Shafer Road switchbacks below the Shafer Canyon overlook

recommended for high-clearance 4x4s and mountain bikes, but interestingly, the National Park Service has a photo from 1965 of a Volkswagen Beetle negotiating giant rocks at the lower end of this trail. Back then, Beetles could go just about anywhere!

White Rim sandstone is one of the middle layers of 25 identified geological layers in the Park and is named for its striking white color. As can be seen in the larger photo above, the White Rim sandstone stands out dramatically from all the red tones of the other sandstone layers. Getting accurate colors in my post-processing

is difficult because the Entrada sandstone (the tops of the buttes in the far distance above)

Photo of an unnamed butte overlooking the Green River in Utah
Unnamed butte overlooking the Green River

are nearly purple-red, while the Navajo sandstone (Aztec Butte at the top) can be pale gold with orange inclusions. Most layers have their own color palette and different lighting conditions certainly changed them, too.

Photo of canyon area called the Needles District toward the Abajo Mountains, Utah
Needles District toward Abajo Mountains
Photo of the area known as the Needles District looking toward the La Sal Mountains, Utah
Needles District toward La Sal Mountains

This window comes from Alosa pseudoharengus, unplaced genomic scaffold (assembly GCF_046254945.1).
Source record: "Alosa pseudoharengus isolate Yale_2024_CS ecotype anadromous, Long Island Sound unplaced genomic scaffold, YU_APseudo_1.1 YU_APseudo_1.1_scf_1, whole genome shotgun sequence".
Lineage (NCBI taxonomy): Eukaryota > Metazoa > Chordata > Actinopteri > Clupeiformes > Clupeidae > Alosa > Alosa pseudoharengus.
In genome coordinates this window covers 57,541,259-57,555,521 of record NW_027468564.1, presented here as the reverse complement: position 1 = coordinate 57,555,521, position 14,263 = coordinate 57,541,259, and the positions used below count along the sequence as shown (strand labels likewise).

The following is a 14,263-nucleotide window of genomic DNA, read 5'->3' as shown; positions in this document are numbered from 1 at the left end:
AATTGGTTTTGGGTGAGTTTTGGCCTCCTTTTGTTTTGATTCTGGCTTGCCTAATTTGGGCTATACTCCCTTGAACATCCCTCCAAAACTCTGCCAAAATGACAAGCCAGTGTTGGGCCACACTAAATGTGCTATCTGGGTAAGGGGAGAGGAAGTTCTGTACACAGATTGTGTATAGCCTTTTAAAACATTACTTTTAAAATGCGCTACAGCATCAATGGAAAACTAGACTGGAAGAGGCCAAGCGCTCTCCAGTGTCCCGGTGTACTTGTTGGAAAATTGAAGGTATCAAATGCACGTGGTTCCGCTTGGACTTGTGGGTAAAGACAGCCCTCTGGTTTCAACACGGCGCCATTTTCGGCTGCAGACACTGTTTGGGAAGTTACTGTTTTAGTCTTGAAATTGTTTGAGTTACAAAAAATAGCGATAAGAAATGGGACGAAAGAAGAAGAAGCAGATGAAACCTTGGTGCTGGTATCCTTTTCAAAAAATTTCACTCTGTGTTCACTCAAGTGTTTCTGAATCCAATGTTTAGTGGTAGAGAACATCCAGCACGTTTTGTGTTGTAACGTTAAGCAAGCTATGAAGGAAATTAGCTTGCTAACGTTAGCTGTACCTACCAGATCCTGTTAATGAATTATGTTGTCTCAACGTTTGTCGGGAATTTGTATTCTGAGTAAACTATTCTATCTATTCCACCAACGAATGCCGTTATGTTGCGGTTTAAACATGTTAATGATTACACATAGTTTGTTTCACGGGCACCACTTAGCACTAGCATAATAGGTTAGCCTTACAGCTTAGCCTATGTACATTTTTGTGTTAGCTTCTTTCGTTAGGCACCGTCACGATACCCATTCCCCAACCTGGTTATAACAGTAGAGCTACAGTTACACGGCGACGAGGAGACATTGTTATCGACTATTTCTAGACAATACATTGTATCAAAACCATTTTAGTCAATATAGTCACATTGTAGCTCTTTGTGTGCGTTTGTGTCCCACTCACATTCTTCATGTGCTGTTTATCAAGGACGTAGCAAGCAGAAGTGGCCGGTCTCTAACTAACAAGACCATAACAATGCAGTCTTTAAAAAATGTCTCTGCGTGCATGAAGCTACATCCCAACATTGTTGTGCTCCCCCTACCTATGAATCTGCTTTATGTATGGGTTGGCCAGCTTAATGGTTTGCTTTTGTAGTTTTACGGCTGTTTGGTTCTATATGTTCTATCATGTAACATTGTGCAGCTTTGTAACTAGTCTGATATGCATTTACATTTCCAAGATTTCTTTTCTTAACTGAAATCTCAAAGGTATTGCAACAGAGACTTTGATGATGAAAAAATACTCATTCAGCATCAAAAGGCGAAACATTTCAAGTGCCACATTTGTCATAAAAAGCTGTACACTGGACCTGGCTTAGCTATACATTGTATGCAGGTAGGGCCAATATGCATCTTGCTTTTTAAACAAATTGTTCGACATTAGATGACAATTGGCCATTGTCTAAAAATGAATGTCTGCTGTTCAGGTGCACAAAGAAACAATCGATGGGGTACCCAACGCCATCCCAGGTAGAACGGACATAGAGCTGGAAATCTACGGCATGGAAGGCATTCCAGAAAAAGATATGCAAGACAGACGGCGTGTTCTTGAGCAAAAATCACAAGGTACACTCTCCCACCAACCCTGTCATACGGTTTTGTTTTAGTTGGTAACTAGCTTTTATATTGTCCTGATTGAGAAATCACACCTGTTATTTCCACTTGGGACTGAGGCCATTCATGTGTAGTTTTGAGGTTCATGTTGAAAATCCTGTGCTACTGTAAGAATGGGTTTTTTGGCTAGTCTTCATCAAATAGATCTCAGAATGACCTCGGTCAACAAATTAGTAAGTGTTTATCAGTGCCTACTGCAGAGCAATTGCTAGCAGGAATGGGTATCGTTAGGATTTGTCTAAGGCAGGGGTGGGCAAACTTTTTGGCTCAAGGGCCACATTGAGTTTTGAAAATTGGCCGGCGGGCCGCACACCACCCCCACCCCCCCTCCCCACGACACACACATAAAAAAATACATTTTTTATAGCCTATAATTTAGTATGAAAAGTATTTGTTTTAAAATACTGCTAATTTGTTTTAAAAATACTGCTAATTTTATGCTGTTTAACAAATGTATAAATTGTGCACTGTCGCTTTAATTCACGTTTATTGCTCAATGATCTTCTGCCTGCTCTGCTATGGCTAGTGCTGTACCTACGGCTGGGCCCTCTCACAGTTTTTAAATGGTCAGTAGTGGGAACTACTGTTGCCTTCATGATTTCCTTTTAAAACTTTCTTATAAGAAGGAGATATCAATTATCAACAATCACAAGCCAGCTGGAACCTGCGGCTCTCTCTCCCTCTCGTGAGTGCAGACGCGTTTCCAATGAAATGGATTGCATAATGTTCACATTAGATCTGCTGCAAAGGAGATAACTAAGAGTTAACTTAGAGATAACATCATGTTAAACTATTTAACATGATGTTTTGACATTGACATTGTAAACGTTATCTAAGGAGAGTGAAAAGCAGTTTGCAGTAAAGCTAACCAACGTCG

Many of these views show how vast this area is, and how difficult it is to explore. The Needles District, introduced by the two photos above, is marked by thousands of monuments and small buttes separated from the cliffs and talus slopes of the larger landscape. The La Sal Mountains are probably 30 miles away by sight; the Abajo Mountains even further. In between, there are formations with names like The Totem, Wooden Shoe, Angel Arch, and Paul Bunyan's Potty! If it works out as we plan, we'll head back that way to camp in the La Sal Mountains and explore some of this District in the fall.

Photo of a view in Canyonlands National Park from near the Alcove Springs trailhead, Utah
View from near Alcove Springs Trailhead, showing a seasonal watercourse

As always, I'm intrigued by the people who made their homes in these dry and rugged canyons for more than a hundred years; there are granaries, petroglyphs and pictographs, some homes and other evidence that people spent much time here centuries ago. These people were widespread, too. Evidence of their presence is seen from north of Dinosaur National Monument in northeastern Colorado to Mesa Verde in southern Colorado, throughout this area, along with swaths of Arizona, New Mexico and northern Mexico. And long, long before that, before desertification took over the area, dozens of dinosaur species thrived here.

Photo of a Shafer Canyon Overlook view toward Dead Horse Point and the La Sal Mountains
Shafer Canyon Overlook view toward Dead Horse Point and the La Sal Mountains

Exploring this immense geologic puzzle could easily take a person a hundred years or more; likely more for me, since I'm not fond of heat! But I'd happily come back and do some of that exploration just to learn additional tidbits about this harshly beautiful country. I'd love for you to keep up with my posts and let me know your thoughts by filling out the Contact Denise form on my About tab or including a comment on this post. As always, I'm expanding my portfolio of photo art and stock photography at, so check back to see what new images might be posted.